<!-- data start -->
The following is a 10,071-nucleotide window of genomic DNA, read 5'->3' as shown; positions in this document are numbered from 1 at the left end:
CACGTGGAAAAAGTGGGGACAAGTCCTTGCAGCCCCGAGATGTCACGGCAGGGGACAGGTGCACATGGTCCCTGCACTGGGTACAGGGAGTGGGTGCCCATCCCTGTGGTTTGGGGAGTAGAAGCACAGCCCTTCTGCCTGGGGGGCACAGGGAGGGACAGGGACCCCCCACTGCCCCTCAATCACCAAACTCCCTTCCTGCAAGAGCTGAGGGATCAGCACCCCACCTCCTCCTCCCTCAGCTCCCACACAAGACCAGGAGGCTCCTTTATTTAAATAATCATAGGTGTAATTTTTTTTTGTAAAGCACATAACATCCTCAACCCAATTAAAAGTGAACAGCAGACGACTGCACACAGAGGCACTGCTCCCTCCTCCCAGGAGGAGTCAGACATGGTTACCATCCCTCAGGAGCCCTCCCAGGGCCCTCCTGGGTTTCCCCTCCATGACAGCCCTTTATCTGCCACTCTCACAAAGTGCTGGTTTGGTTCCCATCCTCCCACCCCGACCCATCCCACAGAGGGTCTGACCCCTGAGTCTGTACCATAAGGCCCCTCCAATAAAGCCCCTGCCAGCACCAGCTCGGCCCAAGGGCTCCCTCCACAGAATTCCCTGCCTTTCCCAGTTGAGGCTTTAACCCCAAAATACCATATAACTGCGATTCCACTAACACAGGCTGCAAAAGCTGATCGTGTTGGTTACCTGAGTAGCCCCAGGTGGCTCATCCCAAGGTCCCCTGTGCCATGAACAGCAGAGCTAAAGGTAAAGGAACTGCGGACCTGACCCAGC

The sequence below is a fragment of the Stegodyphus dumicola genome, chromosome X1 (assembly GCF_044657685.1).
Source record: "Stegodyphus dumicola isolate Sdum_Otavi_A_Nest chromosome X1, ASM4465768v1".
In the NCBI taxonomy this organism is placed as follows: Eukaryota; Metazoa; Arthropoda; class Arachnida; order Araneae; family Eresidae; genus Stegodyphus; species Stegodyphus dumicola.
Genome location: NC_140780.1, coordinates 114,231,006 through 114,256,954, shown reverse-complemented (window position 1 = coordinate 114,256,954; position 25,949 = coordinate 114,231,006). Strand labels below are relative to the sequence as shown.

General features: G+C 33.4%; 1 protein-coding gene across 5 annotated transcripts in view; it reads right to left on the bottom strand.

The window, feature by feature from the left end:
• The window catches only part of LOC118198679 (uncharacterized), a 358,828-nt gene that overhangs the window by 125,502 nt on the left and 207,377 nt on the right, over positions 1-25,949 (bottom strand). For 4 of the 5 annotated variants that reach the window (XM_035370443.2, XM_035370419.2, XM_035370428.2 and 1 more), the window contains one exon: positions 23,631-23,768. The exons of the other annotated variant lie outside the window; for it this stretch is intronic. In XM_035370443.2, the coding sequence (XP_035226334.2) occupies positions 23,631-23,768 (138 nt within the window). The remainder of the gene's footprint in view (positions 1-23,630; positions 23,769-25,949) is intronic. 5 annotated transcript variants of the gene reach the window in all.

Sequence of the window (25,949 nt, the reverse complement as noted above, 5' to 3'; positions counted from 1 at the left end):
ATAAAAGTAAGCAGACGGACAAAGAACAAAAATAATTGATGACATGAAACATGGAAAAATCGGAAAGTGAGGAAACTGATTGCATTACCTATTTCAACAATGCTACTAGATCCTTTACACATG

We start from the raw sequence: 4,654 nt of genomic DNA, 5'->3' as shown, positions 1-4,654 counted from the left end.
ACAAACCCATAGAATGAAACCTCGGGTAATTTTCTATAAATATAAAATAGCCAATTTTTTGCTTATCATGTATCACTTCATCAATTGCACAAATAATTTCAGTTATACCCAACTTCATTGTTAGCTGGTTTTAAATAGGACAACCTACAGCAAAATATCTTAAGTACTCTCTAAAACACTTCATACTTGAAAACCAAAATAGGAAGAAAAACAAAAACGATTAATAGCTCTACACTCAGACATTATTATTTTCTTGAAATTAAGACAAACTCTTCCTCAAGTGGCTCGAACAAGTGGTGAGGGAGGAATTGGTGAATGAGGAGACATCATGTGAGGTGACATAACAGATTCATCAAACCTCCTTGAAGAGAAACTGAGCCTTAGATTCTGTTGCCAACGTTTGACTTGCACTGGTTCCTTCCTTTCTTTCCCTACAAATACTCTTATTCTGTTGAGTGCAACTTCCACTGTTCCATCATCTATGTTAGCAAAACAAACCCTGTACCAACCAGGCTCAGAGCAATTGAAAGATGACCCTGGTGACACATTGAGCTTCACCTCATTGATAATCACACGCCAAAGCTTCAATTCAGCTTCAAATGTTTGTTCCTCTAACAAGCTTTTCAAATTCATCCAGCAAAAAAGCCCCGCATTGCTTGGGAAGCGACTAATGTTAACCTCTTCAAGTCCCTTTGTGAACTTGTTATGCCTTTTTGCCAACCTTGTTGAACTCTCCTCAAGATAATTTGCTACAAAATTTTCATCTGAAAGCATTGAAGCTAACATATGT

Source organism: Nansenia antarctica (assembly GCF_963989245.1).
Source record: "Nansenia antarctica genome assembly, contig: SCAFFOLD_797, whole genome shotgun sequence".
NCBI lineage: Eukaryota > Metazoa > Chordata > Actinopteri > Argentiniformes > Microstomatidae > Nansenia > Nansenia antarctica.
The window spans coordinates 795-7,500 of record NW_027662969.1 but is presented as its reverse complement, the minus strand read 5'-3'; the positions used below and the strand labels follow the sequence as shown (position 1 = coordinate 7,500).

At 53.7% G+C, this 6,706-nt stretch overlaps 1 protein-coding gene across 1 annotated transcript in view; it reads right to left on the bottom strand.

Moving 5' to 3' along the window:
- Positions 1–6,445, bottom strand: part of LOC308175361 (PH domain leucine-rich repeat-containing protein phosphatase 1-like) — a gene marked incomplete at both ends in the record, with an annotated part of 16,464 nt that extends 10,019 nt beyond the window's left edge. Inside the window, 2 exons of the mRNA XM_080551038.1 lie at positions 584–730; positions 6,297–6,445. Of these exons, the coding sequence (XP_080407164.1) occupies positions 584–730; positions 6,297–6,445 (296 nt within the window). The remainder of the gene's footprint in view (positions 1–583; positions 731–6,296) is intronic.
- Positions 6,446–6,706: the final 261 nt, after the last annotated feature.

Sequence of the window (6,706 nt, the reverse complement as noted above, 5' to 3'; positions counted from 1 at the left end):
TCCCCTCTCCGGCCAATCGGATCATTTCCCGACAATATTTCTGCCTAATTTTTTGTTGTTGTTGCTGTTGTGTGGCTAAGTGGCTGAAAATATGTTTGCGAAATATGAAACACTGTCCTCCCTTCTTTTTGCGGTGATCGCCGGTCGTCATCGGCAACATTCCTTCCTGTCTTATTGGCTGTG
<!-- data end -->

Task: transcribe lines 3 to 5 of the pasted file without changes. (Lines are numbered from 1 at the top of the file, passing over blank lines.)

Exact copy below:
The sequence below is a fragment of the Stegodyphus dumicola genome, chromosome X1 (assembly GCF_044657685.1).
Source record: "Stegodyphus dumicola isolate Sdum_Otavi_A_Nest chromosome X1, ASM4465768v1".
In the NCBI taxonomy this organism is placed as follows: Eukaryota; Metazoa; Arthropoda; class Arachnida; order Araneae; family Eresidae; genus Stegodyphus; species Stegodyphus dumicola.